Muslim Hate of Chinese


INDONESIA: Chinese Indonesians get hate text messages

Indonesian President urges police to investigate hate messages sent to Chinese Indonesians

Straits Times
Thursday, November 3, 2005

By Devi Asmarani

Jakarta --- Many ethnic Chinese Indonesians have received anonymous text messages threatening them with brutal murders and rapes after the Hari Raya Aidilfitri holidays, raising fears of another major racial riot in the capital.

President Susilo Bambang Yudhoyono expressed "deep concern" over the messages sent from unregistered cellular pre-paid numbers and ordered security bodies to investigate.

"Such slanderous, hate-filled SMS messages cannot be tolerated... The president has urged police to investigate and take action," presidential spokesman Andi Mallarangeng said yesterday.

President Yudhoyono's wife Kristiani as well as members of the presidential staff had also received some messages, Mr Andi told AFP, but refused to reveal their content.

He also said the police and the National Intelligence Body (BIN) might face an uphill task in tracing the senders.

"Because pre-paid cellphone cards are not registered, it will be difficult for the police and BIN to probe."

Last week, a regulation was issued to require owners of all pre-paid cellphone cards to register themselves by next April.

The senders of the hate messages, circulating for a week now, face charges of spreading malicious rumours and disrupting public order, Mr Andi added.

In the lengthy, vulgar text message, the Chinese Indonesians are accused of being "robbers of Indonesians' money" and "the number one enemies of the Muslims."

"The fuel prices went up because of the Chinese," said part of the message, which blames the Chinese for the people's suffering.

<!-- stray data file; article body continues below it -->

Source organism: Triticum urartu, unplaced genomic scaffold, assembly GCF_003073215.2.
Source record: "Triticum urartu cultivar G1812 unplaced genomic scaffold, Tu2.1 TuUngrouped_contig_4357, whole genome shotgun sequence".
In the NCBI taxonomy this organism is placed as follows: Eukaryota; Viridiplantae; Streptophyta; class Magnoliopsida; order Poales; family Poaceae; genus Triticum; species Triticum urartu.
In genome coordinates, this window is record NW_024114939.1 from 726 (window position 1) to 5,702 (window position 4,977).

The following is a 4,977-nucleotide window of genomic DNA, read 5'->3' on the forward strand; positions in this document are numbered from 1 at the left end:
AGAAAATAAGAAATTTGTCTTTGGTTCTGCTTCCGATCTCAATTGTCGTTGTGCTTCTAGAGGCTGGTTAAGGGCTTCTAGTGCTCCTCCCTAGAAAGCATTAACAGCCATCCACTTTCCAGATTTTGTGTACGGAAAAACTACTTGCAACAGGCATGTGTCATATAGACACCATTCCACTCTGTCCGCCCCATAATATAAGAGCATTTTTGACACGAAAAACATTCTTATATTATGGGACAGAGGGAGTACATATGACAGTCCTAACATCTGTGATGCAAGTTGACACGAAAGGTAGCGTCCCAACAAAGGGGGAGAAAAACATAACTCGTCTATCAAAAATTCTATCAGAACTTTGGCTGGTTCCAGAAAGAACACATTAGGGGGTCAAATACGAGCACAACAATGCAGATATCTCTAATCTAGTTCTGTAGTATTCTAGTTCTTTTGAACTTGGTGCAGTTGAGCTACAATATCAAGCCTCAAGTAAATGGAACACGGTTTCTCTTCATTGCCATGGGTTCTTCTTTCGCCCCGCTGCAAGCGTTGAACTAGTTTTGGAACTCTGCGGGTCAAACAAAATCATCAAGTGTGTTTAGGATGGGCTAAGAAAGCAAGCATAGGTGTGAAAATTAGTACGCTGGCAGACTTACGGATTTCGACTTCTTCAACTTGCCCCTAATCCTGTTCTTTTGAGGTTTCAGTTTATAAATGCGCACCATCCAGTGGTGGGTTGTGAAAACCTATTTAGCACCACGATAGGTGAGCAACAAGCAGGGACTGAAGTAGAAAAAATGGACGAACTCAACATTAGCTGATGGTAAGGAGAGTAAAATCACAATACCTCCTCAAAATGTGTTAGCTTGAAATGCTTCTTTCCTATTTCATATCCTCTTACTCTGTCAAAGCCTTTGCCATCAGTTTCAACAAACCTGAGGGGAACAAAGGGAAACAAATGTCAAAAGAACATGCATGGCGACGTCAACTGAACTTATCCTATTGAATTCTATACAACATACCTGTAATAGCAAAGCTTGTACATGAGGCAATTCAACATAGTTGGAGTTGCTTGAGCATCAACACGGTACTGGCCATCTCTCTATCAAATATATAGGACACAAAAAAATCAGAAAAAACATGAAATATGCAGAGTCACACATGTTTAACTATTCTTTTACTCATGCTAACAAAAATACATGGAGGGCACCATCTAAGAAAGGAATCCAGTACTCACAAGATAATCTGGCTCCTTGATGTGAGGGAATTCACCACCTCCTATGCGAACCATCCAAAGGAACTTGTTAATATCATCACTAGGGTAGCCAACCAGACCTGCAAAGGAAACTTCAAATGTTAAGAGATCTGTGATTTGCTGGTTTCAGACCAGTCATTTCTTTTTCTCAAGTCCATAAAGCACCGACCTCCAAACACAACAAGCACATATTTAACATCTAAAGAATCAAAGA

It goes on to threaten the Chinese with death and rape after the Aidilfitri holidays --- which last until Tuesday --- and closes with "Allahu Akbar," the Arabic phrase for "God is Great."

Many Chinese Indonesians said they had been receiving the same message several times from different numbers since last week. Some came to know about the message after their friends forwarded it to them in e-mail.

Ms Lanny, 37, said she received the SMS last Thursday and was shocked by its content.

"It reminded me of those flyers and e-mail containing similar warnings that were circulating months before the May 1998 riots," she told The Straits Times. "We didn't take it seriously then, but it happened."

At least 500 died in those riots.

Seeking to calm the rattled community, Mr Din Syamsuddin, chairman of Indonesia's second-largest Muslim group Muhammadiyah, met ethnic Chinese and minority Christian leaders on Tuesday night.

He told a joint press briefing after the meeting: "I am certain this is a provocative attempt to disrupt religious harmony and the nation's unity. We called on the nation not to be provoked."

Mr Lieus Sungkharisma, chairman of the Tionghoa Indonesian Reform Movement, an NGO representing the Chinese, said: "We are being pitted against each other through issues of religion or ethnicity."

Chinese Indonesians make up less than 5 per cent of Indonesia's mostly-Muslim 224 million population but control more than half the country's economy.

Date Posted: 11/3/2005